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Why the SNP must use its mandate to call an indyref

This man does not strike me as the most obvious poster-boy for political caution

The Perth MP Pete Wishart made an intriguing suggestion recently that a scene in Braveheart, in which Mel Gibson repeatedly orders the Scottish army to “hold” as the English cavalry charge at terrifying speed to within a few feet of them, is somehow the perfect metaphor for why the SNP should allow its current mandate for an independence referendum to expire and instead wait patiently for another opportunity in the distant future that may or may not arise. It seems to me, though, that this metaphor actually has some rather severe limitations. Having tracked down the relevant clip on YouTube, I’ve been able to calculate that Gibson changes instruction from “hold” to “NOOOOOW!!!!” after approximately thirty seconds (as opposed to, say, a decade or two), at which point he ruthlessly unleashes utter carnage upon both man and beast. The historical William Wallace was of course also noted for murderous revenge attacks on towns and cities in northern England, which in modern parlance can at best be regarded as state terrorism. Whatever else can be said for him, this man does not strike me as the most obvious poster-boy for political caution. I do wonder if, just possibly, Pete Wishart is getting Wallace mixed up with Sir Alec Douglas-Home or somebody like that.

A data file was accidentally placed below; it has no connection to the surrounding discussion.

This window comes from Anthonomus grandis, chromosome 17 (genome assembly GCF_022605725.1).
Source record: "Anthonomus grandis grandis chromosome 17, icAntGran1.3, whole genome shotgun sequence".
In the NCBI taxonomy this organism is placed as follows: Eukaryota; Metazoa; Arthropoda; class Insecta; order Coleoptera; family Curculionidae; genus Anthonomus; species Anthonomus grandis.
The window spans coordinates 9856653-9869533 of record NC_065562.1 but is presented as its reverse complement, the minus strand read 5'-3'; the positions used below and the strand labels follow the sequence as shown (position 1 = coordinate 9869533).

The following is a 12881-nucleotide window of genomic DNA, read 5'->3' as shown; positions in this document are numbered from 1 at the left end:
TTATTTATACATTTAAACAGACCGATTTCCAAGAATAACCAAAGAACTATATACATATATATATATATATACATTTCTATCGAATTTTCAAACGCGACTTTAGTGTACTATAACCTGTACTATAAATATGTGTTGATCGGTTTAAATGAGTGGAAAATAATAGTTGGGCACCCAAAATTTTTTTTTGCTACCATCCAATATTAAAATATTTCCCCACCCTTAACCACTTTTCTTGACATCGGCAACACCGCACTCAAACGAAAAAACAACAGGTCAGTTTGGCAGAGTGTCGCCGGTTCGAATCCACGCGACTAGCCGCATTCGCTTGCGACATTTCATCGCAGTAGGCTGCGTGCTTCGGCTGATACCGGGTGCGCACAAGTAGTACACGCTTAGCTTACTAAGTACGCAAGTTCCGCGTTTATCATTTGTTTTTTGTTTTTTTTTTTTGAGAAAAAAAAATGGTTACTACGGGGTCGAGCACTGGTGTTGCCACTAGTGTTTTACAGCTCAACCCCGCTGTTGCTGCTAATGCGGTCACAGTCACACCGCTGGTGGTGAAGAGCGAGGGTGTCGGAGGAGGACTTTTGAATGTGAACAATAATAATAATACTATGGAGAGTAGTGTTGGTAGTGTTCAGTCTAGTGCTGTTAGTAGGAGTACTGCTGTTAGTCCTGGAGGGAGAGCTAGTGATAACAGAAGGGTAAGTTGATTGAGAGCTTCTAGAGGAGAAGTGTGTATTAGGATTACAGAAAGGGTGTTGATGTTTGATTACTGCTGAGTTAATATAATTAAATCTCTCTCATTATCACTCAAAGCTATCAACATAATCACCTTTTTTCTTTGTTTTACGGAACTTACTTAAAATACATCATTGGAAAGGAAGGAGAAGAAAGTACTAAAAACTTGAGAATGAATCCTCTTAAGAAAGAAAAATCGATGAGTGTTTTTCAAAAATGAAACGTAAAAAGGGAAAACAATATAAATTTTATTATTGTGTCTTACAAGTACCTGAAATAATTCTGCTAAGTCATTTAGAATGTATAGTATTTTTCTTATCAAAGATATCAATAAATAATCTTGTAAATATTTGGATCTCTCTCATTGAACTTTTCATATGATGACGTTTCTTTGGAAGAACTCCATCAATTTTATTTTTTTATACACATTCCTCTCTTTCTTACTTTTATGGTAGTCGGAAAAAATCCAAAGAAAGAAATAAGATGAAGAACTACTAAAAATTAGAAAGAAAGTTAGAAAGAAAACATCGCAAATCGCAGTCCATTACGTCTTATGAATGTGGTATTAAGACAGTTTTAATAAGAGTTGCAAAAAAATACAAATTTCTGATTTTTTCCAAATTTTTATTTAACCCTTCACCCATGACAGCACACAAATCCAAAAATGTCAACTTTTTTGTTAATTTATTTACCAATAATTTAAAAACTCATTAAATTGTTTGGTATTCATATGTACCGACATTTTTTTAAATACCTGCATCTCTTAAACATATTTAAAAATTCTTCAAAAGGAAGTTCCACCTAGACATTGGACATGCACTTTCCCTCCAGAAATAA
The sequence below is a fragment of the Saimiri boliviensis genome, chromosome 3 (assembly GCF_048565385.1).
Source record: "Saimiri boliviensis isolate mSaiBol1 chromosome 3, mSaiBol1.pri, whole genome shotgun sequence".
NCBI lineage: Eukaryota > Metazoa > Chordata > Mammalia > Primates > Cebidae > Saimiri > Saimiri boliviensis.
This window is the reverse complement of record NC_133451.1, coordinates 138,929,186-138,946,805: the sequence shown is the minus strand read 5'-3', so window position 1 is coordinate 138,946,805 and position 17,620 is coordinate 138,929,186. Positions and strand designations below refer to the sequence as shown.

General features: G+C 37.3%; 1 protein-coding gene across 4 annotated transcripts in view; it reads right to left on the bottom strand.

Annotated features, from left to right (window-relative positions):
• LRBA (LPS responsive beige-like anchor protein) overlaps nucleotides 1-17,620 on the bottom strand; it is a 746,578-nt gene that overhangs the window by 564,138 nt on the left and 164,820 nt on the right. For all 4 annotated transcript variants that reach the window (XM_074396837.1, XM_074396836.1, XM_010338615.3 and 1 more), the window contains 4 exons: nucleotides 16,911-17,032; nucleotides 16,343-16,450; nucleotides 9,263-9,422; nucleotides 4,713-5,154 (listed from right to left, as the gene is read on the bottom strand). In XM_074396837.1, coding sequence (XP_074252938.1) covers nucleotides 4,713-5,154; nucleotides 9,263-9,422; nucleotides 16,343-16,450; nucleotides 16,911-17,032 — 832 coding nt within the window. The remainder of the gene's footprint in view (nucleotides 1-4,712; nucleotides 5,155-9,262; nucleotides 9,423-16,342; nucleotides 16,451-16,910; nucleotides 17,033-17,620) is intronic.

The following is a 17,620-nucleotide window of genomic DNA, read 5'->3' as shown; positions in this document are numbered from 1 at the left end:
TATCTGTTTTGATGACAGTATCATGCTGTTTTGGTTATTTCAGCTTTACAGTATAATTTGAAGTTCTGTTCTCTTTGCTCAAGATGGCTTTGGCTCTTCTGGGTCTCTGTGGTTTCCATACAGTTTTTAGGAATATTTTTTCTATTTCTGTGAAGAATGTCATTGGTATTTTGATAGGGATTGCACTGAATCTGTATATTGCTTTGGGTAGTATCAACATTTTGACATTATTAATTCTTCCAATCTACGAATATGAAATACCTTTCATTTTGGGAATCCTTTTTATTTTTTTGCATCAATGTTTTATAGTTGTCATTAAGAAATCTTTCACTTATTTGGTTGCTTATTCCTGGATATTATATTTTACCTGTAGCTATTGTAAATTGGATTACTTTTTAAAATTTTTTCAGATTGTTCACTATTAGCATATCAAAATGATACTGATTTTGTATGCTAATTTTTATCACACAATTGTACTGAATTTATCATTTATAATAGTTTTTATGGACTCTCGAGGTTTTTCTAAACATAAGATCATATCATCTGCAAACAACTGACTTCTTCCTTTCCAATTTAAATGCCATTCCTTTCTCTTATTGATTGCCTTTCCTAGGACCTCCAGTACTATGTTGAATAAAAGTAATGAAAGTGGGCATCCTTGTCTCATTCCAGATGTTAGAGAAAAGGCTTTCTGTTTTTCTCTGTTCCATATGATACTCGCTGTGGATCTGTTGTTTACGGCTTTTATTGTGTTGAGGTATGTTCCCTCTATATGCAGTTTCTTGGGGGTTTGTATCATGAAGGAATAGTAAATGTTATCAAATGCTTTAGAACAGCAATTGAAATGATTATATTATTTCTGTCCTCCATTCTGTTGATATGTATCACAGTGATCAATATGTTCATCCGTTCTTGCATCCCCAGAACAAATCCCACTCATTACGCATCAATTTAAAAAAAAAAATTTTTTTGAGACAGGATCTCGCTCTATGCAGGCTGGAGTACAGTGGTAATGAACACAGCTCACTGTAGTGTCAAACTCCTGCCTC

Despite the shortcomings of his analogies, Pete may at least have succeeded in turning the forthcoming SNP depute leadership election into a proxy vote on the timing of the second independence referendum, and that might prove to be no bad thing. The creative ambiguity of the Scottish government’s current stance has successfully held the line since the difficult days of last summer, but cannot do so indefinitely. Clarity, when it comes, is bound to shock and horrify one side of the debate or the other, because both sides seem to have been working on the assumption that Nicola Sturgeon and the wider leadership privately agree with them. Party unity may be somewhat easier to maintain if rank-and-file members take some ownership of this momentous decision after a free and open debate. And if that is the process we’re about to embark upon, my own sincere hope is that the depute election is won by a candidate who advocates the honouring of the SNP’s hardwon mandate for a second indyref in the event of Brexit, which means that it should be held before the current Holyrood term expires in May 2021.

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iScot Magazine
March 2018

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